34 percent of students vote in CC elections

In last week’s College Council (CC) election, the results of which were announced Saturday, student voter turnout was only 34 percent. According to CC co-president Francesca Barrett ’12, the percentage of students who voted was lower than in past years. The 2010 fall elections saw 50 percent voter turnout. 

It is normal for the fall voting turnout to be lower than that of the spring, Barrett said, partly because more positions are available in the spring.

There was also a glitch in the voting system during the election. When voting first opened, students received ballots for the year below theirs. This mix-up occurred because the Office of Information Technology (OIT) had not yet updated students’ class years in the system. The issue was quickly remedied by OIT, but according to Barrett, it is possible that the glitch negatively impacted voting turnout.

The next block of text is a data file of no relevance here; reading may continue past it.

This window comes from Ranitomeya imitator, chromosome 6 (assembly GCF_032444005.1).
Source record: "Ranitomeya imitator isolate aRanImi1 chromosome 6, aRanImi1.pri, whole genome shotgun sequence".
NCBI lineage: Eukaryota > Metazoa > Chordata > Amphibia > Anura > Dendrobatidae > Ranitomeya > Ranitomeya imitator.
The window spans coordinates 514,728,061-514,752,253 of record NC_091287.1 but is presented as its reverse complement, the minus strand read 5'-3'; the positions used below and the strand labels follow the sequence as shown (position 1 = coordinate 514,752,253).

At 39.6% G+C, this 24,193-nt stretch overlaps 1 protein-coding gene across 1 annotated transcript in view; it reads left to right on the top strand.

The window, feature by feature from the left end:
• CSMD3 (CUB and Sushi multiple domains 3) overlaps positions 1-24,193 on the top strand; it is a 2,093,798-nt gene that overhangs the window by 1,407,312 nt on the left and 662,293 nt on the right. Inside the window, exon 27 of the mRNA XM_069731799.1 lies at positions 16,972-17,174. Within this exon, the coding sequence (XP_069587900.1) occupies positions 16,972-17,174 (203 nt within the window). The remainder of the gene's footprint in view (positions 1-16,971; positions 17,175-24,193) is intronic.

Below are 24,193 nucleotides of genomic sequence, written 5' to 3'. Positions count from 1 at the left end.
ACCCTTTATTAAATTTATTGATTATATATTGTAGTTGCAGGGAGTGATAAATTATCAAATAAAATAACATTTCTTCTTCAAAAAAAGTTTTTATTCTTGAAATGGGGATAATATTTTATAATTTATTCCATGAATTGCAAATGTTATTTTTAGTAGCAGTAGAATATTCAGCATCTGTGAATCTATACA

The two CC constitutional amendments up for vote in this election were not passed because of the low turnout. In order for changes in amendments to pass, “a supermajority of the constituency must vote” according to the CC constitution. However, of those students who did vote in the election, a majority voted to approve the amendments.

“The changes were small updates and grammatical inaccuracies, so [CC] can still function and abide by the constitution fully without them,” Barrett said. Rather than hold special elections, she said that CC will most likely wait until the next all-campus vote in order to try to pass the constitutional changes.

The first amendment was a wording change in section A, part 4 of the constitution. The second amendment involved a clarification of the structural outline of the Finance Committee.

The positions filled in this election included Honor Committee representatives, neighborhood at-large representatives and first-year house representatives.

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